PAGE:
In Memory of Natural Resources Officer Jason Lagore

In Memory of Natural Resources Officer Jason Lagore

Ohio DNR Officer Fatally Ill During Search

Ohio officials were devastated to announce the loss of a local DNR Officer. On Tuesday, February 23, 2021, Officer Jason Lagore suffered a medical emergency and died following a juvenile’s rescue attempt who had fallen through the ice.

The emergency call was put out at Rocky Point Lake when two juveniles fell through the lake’s ice. One thirteen-year-old juvenile male made it to shore; the other, a sixteen-year-old young female, had fallen through the ice. Officer Jason Lagore risked his own safety to locate the child and attempt to save him. Officer Lagore was rushed to Highland District Hospital, where he was pronounced dead.

Helping with the rescue was the Paint Creek Joint Fire District. Lt. Brandon Jackman commented on the incident. “By the time our crews got there, she was under the ice. The water was 36 degrees. Ya know, you look at water and think, ‘It’s just water.’ A 36-degree water is no different than a three-story house fire. They’ll both kill you just as quick.”

Lagore served as a sworn officer for the Ohio Department of Natural Resources. He was 36 years old and had spent the last fifteen years in civil service. He was the first ODNR officer to become a K9 handler. From there, he developed several training programs that included a Divisions of Parks and Watercraft K9 Service.

A friend of Officer Lagore, Sean Lentini, praised him for the number of times he had tried to help others. “He assisted on countless, countless search and rescues, bringing closure to families and also finding people and being able to help them.”

Ohio Department of Natural Resources

Officer Jason Lagore loved his work with the Ohio Department of Natural Resources (ODNR). ODNR has a motto to ensure “a balance between wise use and protection of our natural resources for the benefit of all.” In Lagore’s spare time, he enjoyed spending time hunting and fishing. Being outdoors and able to help others made this the perfect job for him.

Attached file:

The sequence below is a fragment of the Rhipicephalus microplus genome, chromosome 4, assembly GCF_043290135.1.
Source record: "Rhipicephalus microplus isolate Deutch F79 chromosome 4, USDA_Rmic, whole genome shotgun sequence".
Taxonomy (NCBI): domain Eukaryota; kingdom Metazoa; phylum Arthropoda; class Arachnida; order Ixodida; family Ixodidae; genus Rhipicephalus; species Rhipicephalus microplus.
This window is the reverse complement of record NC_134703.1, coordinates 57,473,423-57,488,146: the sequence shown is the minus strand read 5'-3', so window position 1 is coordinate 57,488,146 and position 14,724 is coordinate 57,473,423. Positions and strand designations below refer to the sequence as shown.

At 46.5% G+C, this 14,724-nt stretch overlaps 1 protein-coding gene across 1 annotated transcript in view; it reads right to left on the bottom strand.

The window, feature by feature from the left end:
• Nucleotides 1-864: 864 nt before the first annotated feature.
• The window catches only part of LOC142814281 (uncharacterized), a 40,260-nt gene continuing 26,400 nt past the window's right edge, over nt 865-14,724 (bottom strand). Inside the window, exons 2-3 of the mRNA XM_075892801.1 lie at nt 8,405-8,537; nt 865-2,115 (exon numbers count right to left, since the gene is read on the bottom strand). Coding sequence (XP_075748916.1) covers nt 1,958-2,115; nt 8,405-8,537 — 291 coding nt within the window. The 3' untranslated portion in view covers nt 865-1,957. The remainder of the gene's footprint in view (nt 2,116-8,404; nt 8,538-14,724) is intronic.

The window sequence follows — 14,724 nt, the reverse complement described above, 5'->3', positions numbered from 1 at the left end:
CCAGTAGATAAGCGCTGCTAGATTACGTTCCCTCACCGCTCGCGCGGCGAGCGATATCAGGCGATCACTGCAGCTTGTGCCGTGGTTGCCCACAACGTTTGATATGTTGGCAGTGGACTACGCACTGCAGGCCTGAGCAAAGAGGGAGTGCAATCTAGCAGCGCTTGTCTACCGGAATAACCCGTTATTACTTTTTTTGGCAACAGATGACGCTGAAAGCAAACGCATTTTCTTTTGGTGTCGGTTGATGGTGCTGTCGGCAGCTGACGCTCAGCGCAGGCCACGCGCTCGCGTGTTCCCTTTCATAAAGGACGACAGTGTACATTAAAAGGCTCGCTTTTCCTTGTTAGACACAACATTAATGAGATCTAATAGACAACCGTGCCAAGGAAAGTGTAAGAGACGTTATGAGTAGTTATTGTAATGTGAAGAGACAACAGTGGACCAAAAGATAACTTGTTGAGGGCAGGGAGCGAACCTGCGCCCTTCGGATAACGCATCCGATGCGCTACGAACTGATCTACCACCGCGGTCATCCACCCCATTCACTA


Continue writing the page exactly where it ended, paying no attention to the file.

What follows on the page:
The ODNR was initiated in 1949. The agency owns and maintains more than 640,000 acres of land. This land is a viable natural resource for the state and contains “75 state parks, 23 state forests, 136 state nature preserves, and 150 wildlife areas.”


ODNR Officer Jason Lagore leaves behind his wife, two sons, and his K9 partner, Sarge. A week after his passing, Officer Lagore was laid to rest. Law enforcement officers and K9s from all around the area came to honor Lagore’s service and sacrifice. The service included a lineup of K9s and Officers giving a special salute. All were grateful for his contribution to the program.

The loss saddened ODNR Director Mary Mertz. “Our hearts are with the family and loved ones of Officer Jason Lagore, who died in the line of duty last night. Our law enforcement officers and their families carry a unique and challenging burden of responsibilities, and we are deeply grateful for their service.”

A friend and coworker, Chaplain Jeff Tipton, spoke highly of Officer Lagore at his funeral. “Jason will be sorely missed. He regularly gave of himself to others and eventually made the ultimate sacrifice by losing his own life while trying to save someone else.”